- Pricing strategies that offer the product at prices buyers are willing to pay and for which sellers are willing to sell.
- Distribution strategies that make it convenient for the target audience to find, buy and use the product.
- Promotion strategies that communicate the benefits of the product in such a compelling way to prompt a buying action.
Universal Marketing Structure™
A model to help clients and students communicate more effectively is the Universal Marketing Structure, which also has seven main elements.
- Headline. Data shows that 83.3%, on average, only read and remember the headline of a communication. Therefore, it should contain (1) unique and important benefits, (2) a hook to interest the reader to take further action, (3) the name of the company and product (unless the positioning strategy requires separation).
- Body text. The Body Text should provide more information and details for those that are interested to find out more about the product and company. Since only 16.7% get to this point, marketers should not rely on people reading the body text.
- Close. The Close should (1) Solicit a Buying Action, (2) Tie-in with the Headline, (3) End the communication, and (4) Contain a Marketing Information System code so the success of the communication can be measured.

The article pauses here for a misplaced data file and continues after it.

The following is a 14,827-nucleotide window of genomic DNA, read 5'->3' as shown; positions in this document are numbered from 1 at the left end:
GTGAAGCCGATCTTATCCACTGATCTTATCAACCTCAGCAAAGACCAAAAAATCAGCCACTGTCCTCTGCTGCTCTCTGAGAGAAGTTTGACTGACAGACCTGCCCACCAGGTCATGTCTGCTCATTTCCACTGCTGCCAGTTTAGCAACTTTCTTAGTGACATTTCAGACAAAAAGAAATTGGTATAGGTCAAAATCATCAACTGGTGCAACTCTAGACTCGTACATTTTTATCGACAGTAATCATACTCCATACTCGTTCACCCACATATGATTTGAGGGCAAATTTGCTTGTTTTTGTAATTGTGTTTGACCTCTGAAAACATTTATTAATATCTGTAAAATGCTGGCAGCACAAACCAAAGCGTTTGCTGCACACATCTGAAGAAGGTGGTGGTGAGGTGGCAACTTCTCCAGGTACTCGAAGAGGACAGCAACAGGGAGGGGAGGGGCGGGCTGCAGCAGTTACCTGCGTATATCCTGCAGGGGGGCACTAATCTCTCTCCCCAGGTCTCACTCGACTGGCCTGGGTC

- Photo and Graphic elements. The photo and graphic elements should help to communicate the main unique benefits, be visually compelling, show the product looking as good as possible, function as a size reference if necessary, help to break up the body text into "bite-sized" pieces, show before and after examples if appropriate.
- Format. The Format should make it easy for the busy or lazy members of the target audience to find and remember the main unique benefits of the communication without forcing them to read, listen to, or watch the entire communication.
- Signature. The Signature (which is comprised of the name, logo and slogan) should give identity to the communication and further the relationship between the target audience, the product, and the company so the prospect is comfortable buying.
- Everything else. Since people typically can remember up to 7 elements, all other important issues such as design, color, fonts, size, shapes, selling psychology, and putting "the WOW" into the communication should be considered here.
How you can apply the power of five and seven to your business
If you are thinking of entering a domestic market, count how many competitors are already in that market, if there are more than four, you should probably not enter the market unless you have an important unique advantage over the others that will allow you to take business away from them.
To help your target audience remember the things you want them to remember, you should follow a simple guideline - the fewer the better, with three being optimal. If you need them to remember more, you can go up to between 5 and 7, but you should limit your communications to no more than seven. Hopefully, you will remember. Good luck.